The comparison with last season is revealing. With their lederhosen-clad record goalscorer gone, they are averaging 2.25 goals per game in the Premier League as opposed to 1.84 across the course of last season. The numbers that really tell the story are the touches in the opposition penalty area – 42.6 versus 23.6, balls won in the final third – 7.3 against 4.4 – and possession percentage – 61.4 against 49.8.
Out has gone caution and counter-attack to be replaced by a ferocious front foot pressing game. Ange-ball in action. Postecoglou admits the approach is a highwire act without a safety net and at times it will backfire on some occasions but there is no sign of that happening at the moment.
Tottenham have made their best start to a league campaign since the 1960/1 season when they lifted the trophy. Can they maintain the momentum? It is probably unrealistic. But they do have one major advantage over their rivals at the top of the Premier League – no European football.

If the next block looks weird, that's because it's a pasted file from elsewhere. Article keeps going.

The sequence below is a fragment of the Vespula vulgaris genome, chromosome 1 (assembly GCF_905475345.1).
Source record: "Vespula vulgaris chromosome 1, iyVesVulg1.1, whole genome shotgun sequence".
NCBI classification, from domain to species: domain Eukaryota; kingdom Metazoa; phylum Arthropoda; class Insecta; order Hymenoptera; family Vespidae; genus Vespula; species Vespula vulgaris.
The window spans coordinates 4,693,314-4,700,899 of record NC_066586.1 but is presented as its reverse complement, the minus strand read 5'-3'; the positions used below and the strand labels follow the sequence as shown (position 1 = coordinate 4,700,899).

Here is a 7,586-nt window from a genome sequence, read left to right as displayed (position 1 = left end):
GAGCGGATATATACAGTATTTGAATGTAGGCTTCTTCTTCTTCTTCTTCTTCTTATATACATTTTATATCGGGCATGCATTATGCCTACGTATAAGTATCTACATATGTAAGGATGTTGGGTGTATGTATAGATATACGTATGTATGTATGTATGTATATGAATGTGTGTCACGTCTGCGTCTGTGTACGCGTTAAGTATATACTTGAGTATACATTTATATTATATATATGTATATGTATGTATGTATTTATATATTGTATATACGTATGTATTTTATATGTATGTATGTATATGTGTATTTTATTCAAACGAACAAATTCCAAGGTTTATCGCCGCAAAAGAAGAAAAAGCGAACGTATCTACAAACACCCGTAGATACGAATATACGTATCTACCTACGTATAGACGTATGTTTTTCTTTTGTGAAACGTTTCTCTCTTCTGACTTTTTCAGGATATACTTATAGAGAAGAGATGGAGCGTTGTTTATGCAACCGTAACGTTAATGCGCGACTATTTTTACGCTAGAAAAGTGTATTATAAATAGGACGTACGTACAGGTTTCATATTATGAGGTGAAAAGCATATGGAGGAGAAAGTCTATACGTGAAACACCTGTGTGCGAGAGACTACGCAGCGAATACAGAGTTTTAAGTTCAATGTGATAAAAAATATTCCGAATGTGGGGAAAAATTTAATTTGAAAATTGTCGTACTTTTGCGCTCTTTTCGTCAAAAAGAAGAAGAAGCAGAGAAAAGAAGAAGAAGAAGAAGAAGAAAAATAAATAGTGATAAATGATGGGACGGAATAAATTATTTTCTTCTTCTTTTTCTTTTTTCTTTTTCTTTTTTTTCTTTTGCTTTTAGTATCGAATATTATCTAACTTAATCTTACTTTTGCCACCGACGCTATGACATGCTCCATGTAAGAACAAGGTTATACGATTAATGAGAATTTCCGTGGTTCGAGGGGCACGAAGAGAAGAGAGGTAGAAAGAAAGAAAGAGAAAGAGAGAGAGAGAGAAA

While Manchester City traipse off to Switzerland and Arsenal to Spain in midweek, Spurs will have their feet up. That is handy when a team does as much running as a Postecoglou team does. The international break over, they are back on board the Ange Express tomorrow. Strap yourselves in.
There are no guarantees they will actually win anything this season but at least they are part of the conversation again. There should be a lesson in this for club chairmen everywhere. Don’t automatically buy the shiniest car. Instead of being seduced by the biggest name, do your research, find the right fit. Do not subscribe to the theory of glass ceilings.
Postecoglou has been frustrated by the presence of them in his own coaching career. Before Celtic took a chance on him in 2021 – after first choice Eddie Howe turned them down – he thought he might never get the chance to coach in Europe.
It took an awful lot of knocking for the door finally to open. Even after his treble north of the border, when Spurs came knocking there was audible sniggering from the back of the room. Who’s laughing now, exactly?